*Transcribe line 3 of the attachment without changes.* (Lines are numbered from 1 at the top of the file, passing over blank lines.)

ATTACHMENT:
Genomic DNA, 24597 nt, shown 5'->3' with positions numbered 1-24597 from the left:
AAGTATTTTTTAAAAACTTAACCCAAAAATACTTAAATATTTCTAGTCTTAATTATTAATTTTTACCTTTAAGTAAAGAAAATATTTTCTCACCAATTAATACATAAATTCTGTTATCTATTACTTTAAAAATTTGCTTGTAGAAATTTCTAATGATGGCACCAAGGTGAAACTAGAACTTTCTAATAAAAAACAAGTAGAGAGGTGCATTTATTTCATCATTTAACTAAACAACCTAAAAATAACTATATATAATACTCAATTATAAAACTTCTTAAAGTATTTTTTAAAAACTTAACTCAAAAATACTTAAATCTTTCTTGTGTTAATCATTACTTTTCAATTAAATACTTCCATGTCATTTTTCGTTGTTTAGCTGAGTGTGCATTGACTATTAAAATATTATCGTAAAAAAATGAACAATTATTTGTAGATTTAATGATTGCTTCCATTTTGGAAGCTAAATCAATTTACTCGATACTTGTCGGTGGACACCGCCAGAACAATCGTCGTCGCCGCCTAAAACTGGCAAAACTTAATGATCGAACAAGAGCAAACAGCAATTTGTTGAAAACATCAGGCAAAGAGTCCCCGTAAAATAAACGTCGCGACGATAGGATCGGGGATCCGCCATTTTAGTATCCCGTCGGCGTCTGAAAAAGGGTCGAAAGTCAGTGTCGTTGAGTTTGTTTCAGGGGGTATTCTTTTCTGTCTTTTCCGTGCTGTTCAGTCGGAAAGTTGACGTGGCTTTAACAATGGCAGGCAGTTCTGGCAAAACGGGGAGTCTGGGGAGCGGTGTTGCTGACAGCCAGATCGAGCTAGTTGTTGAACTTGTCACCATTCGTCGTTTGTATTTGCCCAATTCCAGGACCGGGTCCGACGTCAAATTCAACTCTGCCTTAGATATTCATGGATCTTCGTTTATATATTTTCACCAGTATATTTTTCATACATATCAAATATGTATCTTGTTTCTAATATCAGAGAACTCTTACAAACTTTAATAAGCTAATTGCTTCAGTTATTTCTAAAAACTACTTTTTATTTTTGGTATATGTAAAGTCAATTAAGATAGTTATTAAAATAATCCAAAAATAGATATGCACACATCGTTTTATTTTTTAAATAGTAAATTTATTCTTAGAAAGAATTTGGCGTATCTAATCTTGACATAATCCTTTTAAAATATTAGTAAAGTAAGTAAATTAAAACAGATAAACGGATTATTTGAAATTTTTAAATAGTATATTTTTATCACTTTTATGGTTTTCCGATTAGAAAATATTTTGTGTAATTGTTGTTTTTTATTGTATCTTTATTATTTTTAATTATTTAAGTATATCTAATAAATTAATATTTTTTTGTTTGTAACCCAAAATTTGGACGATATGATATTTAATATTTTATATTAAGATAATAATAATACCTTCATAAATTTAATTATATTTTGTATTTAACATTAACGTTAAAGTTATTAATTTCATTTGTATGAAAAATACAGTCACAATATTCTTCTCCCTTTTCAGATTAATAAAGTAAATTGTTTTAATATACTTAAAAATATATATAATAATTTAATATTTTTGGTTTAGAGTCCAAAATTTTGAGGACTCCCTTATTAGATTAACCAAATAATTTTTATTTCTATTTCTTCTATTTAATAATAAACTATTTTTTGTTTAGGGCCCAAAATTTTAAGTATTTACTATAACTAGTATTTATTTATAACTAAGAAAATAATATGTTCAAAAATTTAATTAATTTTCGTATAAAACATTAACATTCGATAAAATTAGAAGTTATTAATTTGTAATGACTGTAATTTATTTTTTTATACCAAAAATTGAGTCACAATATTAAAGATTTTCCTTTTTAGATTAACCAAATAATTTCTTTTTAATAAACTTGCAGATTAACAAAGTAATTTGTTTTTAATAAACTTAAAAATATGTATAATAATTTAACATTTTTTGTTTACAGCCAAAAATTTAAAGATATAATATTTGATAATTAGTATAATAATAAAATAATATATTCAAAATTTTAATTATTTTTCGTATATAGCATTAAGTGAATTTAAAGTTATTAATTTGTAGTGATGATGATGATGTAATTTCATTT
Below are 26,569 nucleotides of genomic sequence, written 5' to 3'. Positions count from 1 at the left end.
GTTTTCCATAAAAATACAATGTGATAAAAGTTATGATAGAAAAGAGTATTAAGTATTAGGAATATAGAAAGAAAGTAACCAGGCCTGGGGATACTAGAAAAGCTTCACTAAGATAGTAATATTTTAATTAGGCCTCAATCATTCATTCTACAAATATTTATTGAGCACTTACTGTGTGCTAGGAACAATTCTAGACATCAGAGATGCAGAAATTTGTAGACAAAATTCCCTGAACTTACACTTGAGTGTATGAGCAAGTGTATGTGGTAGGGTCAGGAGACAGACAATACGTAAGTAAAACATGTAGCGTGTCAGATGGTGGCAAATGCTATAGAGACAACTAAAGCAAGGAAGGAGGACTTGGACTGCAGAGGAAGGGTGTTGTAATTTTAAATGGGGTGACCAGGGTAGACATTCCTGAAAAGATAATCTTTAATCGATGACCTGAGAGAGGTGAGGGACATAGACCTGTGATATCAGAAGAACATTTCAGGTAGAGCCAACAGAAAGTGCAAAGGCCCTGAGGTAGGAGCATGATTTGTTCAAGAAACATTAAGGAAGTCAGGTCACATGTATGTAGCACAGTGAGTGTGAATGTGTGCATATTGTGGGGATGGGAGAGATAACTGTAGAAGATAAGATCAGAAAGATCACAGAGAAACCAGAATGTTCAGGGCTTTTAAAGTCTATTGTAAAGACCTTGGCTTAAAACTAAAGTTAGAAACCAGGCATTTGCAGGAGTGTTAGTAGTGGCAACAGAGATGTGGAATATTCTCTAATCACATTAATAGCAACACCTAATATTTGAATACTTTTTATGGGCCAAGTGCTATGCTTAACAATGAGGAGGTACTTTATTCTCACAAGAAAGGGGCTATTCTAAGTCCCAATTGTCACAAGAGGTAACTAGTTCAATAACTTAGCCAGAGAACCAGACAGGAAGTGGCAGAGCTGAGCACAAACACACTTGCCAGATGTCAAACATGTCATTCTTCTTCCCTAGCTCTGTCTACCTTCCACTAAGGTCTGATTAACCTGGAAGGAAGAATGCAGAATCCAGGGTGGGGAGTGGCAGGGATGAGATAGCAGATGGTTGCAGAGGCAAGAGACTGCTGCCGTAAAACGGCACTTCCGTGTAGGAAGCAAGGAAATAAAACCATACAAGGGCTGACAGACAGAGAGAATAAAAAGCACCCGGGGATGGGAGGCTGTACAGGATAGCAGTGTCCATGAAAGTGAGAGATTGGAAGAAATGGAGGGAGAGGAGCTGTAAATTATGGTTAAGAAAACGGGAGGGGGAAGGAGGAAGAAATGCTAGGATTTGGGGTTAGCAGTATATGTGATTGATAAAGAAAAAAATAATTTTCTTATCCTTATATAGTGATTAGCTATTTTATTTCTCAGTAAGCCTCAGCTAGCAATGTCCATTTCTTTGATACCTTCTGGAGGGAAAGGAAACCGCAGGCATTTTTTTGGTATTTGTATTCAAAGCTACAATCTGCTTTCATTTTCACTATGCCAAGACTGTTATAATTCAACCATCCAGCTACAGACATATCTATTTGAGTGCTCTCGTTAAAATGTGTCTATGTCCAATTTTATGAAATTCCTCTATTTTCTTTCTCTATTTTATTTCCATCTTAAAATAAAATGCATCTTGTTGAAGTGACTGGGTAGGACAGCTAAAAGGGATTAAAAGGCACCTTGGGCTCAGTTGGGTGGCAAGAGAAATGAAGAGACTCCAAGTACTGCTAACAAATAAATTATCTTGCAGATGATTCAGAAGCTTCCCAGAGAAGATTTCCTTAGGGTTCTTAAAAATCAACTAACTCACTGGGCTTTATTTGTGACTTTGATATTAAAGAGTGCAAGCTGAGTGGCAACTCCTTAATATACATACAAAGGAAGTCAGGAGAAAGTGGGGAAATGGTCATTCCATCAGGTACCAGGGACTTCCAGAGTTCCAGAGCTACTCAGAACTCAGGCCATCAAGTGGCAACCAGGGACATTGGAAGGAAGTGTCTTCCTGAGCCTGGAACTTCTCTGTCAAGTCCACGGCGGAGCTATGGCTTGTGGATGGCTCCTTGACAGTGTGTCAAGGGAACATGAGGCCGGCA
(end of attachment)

Below are 26,569 nucleotides of genomic sequence, written 5' to 3'. Positions count from 1 at the left end.